He didn’t stop there, He also worked to promote his inventions to businessmen and investors in order to create a demand for peanuts, because, as we all learned in high school economics, when the demand goes up so does the price. Then—and only then—did the sustainable practice of crop rotation take hold.

But wait, there’s more.

The increased demand for peanut products also led to an increase in peanuts imported from other countries. In 1921, Carver spoke to Congress to advocate for a tariff on foreign peanuts so American farmers would be protected from the competition. Though it was highly unusual for a black man to speak to Congress in those days, his appeal won over the legislators and tariffs were imposed.

Peanut flower (Arachis species)

Peanut flower (Arachis sp.)

George Washington Carver did not seek wealth or fame for his work. He found personal satisfaction in scientific discovery and using his talents to make the world a better place for farmers and everyone. I believe if he were alive today, he would have embraced the challenge of researching and teaching people about sustainable urban agriculture to improve the health, nutrition, and livelihood of low-income city dwellers just as he did for rural farmers 100 years ago, and I believe programs like our Windy City Harvest grow out of that same spirit and desire to help people make a better living for themselves.

©2018 Chicago Botanic Garden and

Pop quiz: What kind of natural habitat is increasing in urban areas? This is not a trick question. Rather, the answer offers a slice of good news on a planet that has been increasingly turning from green to gray.

Green roofs are on the rise in cities, according to Kelly Ksiazek-Mikenas, Ph.D., who has a newly minted doctorate degree from the Chicago Botanic Garden and Northwestern University’s graduate program in plant biology and conservation. In Illinois, where more than 99 percent of native prairie has been lost since the 1800s, this is especially good news.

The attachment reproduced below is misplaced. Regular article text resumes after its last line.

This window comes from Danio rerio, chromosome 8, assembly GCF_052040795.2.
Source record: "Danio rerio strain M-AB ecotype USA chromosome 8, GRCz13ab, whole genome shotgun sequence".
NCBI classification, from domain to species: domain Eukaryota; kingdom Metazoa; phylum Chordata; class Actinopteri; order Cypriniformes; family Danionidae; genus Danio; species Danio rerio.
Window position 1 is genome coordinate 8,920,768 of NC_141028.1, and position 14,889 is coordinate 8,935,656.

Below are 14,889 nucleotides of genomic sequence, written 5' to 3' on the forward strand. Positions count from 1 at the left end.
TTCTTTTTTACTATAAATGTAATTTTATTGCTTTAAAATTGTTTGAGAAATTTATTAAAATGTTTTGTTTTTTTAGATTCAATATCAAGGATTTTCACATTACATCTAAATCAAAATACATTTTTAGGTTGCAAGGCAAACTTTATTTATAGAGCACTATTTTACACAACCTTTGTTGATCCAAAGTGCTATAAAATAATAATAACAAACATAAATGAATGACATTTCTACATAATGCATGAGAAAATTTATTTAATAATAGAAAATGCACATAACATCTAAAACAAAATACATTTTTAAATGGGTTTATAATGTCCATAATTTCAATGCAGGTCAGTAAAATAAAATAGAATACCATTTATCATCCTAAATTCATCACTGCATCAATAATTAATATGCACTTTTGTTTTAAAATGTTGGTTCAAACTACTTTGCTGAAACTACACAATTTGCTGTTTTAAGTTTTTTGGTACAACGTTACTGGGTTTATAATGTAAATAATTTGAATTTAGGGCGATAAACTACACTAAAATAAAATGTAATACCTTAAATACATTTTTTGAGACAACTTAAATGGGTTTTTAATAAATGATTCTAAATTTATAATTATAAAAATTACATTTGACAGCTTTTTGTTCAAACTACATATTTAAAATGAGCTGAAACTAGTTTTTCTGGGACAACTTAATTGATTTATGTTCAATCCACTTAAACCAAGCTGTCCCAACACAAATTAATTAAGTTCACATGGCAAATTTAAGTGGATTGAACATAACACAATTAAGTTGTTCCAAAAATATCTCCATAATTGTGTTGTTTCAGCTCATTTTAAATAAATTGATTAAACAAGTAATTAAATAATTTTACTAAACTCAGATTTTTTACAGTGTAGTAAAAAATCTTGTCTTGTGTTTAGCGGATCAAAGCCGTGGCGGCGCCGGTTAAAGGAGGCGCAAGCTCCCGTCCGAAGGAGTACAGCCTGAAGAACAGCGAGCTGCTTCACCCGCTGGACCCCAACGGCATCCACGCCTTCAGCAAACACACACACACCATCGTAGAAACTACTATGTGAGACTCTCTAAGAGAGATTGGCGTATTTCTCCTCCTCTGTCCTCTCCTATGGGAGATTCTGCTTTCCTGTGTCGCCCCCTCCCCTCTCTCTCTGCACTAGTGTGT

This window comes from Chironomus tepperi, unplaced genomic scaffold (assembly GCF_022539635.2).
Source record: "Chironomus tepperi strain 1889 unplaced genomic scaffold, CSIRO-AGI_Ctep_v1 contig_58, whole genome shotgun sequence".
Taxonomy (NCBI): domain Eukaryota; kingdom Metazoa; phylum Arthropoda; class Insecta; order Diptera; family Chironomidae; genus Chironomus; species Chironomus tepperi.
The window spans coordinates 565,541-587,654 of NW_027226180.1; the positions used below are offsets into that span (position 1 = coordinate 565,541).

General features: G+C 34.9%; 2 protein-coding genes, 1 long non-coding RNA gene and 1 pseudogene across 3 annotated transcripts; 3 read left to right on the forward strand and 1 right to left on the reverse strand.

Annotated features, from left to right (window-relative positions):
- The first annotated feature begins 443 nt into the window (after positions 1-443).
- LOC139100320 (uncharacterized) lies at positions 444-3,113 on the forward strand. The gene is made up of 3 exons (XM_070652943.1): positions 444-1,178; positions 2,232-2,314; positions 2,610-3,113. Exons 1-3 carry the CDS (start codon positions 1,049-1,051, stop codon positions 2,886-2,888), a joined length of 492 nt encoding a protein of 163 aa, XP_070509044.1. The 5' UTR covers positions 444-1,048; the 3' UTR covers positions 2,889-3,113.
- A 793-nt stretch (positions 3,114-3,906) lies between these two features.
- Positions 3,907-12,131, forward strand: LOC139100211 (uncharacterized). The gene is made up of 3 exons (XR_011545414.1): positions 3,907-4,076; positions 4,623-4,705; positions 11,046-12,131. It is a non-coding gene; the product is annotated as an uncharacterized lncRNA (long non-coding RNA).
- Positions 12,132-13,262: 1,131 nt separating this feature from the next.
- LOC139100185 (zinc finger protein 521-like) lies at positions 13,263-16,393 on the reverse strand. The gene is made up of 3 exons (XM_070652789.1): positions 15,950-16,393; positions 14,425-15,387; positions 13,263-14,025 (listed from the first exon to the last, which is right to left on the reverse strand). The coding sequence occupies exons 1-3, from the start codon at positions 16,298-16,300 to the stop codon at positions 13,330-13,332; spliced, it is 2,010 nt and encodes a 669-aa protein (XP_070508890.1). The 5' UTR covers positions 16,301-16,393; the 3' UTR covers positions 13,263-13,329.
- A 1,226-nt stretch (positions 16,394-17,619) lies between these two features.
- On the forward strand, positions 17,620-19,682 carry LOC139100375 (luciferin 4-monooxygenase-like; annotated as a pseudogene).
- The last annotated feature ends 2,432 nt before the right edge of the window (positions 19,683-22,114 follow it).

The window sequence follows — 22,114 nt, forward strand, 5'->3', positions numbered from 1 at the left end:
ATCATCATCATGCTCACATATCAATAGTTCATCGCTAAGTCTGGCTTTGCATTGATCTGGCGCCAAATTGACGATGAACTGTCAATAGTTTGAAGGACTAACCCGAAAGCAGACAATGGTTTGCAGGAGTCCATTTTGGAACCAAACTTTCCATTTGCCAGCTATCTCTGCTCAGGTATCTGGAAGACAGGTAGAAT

Kelly Ksiazek-Mikenas in the Plant Science Lab

Kelly Ksiazek-Mikenas, Ph.D., in the Plant Science Lab

Dr. Ksiazek-Mikenas, a former biology teacher, spent six years studying these engineered habitats and their potential to support biodiversity.

The plant scientist is now eager to share her findings: When started carefully and with a long-term plan in mind, these sites do grow up to support species, natural communities, and genetic diversity.

“When you have these three pieces working, you have a good foundation that should sustain plant life over long periods of time and live through environmental changes, and that look and function like a diverse prairie,” she said.

Dr. Ksiazek-Mikenas examined shallow (up to six inches of soil depth), low-moisture roofs from Glencoe, Illinois, to Neubrandenburg, Germany, before reaching that conclusion. While the roofs within the United States are generally younger, some in her German sites were up to 93 years old, providing a mix of data about green roofs at all ages. She also studied data sets and conducted shorter-term experiments to clarify the qualities green roofs need to succeed.

Setting up insect traps in 2013 on a green roof on top of the Berliner Wasserbetriebe building in downtown Berlin

Dr. Ksiazek-Mikenas sets up insect traps in 2013 on a green roof in downtown Berlin.

Her work had its ups and downs. She arrived in Germany looking for similarities, expecting the insect and plant species on one roof to mirror that on the others. Rather, she found differences between roof gardens. After a deep dive into data, she found the secret. Although the plant species differed between gardens, those that grew well shared the traits of being stress-tolerant and adept at establishing themselves in new areas.